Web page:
Deploying ultra-royalist and xenophobic discourses as political tools to discredit and crush political opponents is not a new tactic in Thailand. But it has recently become more widespread. Now, even some red-shirt media groups, long accused by the yellow-shirt People's Alliance for Democracy (PAD) of being anti-royalist, are playing the ultra-royalist card too.
"Expose the Monarchy-Abolition Movement," was the title of an article on pages five to 12 of the December 2009 issue of the Voice of Thaksin red-shirt political news magazine. The article accused the PAD leaders of being the "real" anti-royalists, and stated: "It's about time subjects of His Majesty opened their eyes and ears and discovered who are the real anti-monarchists".
Second example came from the December 11-17, 2009 edition of Thai Red News. An article on page 24 questioned Oxford-educated Prime Minister Abhisit Vejjajiva's "Thainess" and "loyalty to the throne" by doubting Abhisit's ability to sing both the national anthem as well as the royal anthem, and warned that he "might be forced out of Thai
territory" by low-ranking Thai officials who may see him along the Thai border and may not recognise him and ask him to sing the national anthem to prove his Thai identity.
Another example came from pages 16 and 17 of Truth Today news magazine, which depicts thousands of people lighting candles in celebration of His Majesty the King's birthday. One could swap the red shirts for yellow and assume it to be right out of the yellow-shirt mouthpieces ASTV and Manager magazine. Even part of a red-shirt media slogan, Thai Red News, reads: "Repaying a debt to the father [of the nation]". It reads strikingly like the ultra-royalist yellow media.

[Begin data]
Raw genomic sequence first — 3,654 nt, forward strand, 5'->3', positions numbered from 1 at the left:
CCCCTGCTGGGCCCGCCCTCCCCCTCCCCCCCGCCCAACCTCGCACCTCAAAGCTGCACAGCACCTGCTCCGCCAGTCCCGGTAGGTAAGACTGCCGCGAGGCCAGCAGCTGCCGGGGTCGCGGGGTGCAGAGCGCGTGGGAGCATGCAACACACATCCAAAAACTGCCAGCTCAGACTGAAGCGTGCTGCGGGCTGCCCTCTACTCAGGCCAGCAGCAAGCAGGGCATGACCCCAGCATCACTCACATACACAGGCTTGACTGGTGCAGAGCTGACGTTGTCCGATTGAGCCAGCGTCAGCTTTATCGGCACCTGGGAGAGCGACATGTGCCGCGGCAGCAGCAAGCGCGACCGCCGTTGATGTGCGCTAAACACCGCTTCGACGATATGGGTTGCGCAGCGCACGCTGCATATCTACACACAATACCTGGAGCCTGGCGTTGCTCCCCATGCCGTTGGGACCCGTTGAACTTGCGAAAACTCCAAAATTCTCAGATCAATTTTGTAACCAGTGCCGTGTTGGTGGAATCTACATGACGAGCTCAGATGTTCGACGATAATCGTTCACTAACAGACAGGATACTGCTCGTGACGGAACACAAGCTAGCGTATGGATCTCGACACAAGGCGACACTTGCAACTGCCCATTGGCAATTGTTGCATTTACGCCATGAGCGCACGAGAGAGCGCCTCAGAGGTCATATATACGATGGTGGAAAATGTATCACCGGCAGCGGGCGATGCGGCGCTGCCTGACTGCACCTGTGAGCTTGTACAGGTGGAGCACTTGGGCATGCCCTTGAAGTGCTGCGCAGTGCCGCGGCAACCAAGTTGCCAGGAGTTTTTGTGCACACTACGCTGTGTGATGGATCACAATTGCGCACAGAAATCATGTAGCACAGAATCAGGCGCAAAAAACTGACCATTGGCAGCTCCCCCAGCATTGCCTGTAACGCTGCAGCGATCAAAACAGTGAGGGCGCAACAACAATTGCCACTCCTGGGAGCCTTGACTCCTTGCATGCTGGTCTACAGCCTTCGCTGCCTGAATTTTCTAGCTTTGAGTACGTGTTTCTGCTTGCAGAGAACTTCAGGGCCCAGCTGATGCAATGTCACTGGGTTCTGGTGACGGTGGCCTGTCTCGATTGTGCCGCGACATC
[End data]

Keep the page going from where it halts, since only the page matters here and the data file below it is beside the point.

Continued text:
Not to be outdone, the PAD's ASTV Manager Daily is coming out with a fourth edition of its book about Thaksin and the monarchy-abolition movement, while Prachatouch Daily newspaper, a blue-shirt media outlet which supports the Bhum Jai Thai Party and Newin Chidchob, ran a full-page copy of an anti-communist song and claimed that "Prachatouch protects the Institution".
Some may see these moves by the red-shirt media as a tactical effort to deflect anti-royalist accusations. One can also see it as a move to reposition the red-shirt movement in the medium term to gain terrain if there is great political upheaval.
Tactical ploy or not, anticipation of a new political reality or not, the deployment of ultra-royalist and xenophobic discourse by some red-shirt media constitutes yet another step in the digression of Thai democratic development. Instead of competing to convince the public which side is more democratic, all sides now appear to be competing to prove that they're the most loyal royalists.
This politics of ultra-royalism will restrict even further the already near-non-existent public space that is critical of the royal institution. Unrealistic expectations will likely result, and Thai democracy will fall deeper into the black hole of anti-democratic language and intolerance.
Some of the red media have proven themselves no better than the yellow-shirt media, as the competition appears to hinge on who is the greater royalist.